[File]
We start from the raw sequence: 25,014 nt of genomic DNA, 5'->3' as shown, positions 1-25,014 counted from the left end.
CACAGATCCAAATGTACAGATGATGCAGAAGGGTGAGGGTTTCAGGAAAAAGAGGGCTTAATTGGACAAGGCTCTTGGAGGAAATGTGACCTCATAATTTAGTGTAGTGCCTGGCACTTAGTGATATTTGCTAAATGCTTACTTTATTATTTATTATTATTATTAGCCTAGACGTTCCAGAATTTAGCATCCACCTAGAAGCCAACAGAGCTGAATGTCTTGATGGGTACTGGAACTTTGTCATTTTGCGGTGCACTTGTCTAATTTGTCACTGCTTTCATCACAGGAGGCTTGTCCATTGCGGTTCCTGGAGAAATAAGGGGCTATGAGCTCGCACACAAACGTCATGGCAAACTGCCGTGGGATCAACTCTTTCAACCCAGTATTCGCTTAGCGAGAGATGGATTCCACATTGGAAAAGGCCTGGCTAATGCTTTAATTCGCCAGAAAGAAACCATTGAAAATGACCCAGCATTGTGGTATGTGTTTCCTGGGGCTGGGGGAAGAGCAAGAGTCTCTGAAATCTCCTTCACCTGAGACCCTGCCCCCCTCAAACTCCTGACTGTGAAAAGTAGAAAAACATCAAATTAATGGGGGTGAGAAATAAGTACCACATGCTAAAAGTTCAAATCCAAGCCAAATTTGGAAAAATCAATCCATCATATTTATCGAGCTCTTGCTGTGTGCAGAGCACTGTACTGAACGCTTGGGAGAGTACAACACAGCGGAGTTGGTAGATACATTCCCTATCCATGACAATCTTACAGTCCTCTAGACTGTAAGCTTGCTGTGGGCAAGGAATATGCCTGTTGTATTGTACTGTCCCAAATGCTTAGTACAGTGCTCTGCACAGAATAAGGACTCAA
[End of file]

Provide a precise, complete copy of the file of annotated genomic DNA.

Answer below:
We start from the raw sequence: 25,014 nt of genomic DNA, 5'->3' as shown, positions 1-25,014 counted from the left end.
CACAGATCCAAATGTACAGATGATGCAGAAGGGTGAGGGTTTCAGGAAAAAGAGGGCTTAATTGGACAAGGCTCTTGGAGGAAATGTGACCTCATAATTTAGTGTAGTGCCTGGCACTTAGTGATATTTGCTAAATGCTTACTTTATTATTTATTATTATTATTAGCCTAGACGTTCCAGAATTTAGCATCCACCTAGAAGCCAACAGAGCTGAATGTCTTGATGGGTACTGGAACTTTGTCATTTTGCGGTGCACTTGTCTAATTTGTCACTGCTTTCATCACAGGAGGCTTGTCCATTGCGGTTCCTGGAGAAATAAGGGGCTATGAGCTCGCACACAAACGTCATGGCAAACTGCCGTGGGATCAACTCTTTCAACCCAGTATTCGCTTAGCGAGAGATGGATTCCACATTGGAAAAGGCCTGGCTAATGCTTTAATTCGCCAGAAAGAAACCATTGAAAATGACCCAGCATTGTGGTATGTGTTTCCTGGGGCTGGGGGAAGAGCAAGAGTCTCTGAAATCTCCTTCACCTGAGACCCTGCCCCCCTCAAACTCCTGACTGTGAAAAGTAGAAAAACATCAAATTAATGGGGGTGAGAAATAAGTACCACATGCTAAAAGTTCAAATCCAAGCCAAATTTGGAAAAATCAATCCATCATATTTATCGAGCTCTTGCTGTGTGCAGAGCACTGTACTGAACGCTTGGGAGAGTACAACACAGCGGAGTTGGTAGATACATTCCCTATCCATGACAATCTTACAGTCCTCTAGACTGTAAGCTTGCTGTGGGCAAGGAATATGCCTGTTGTATTGTACTGTCCCAAATGCTTAGTACAGTGCTCTGCACAGAATAAGGACTCAA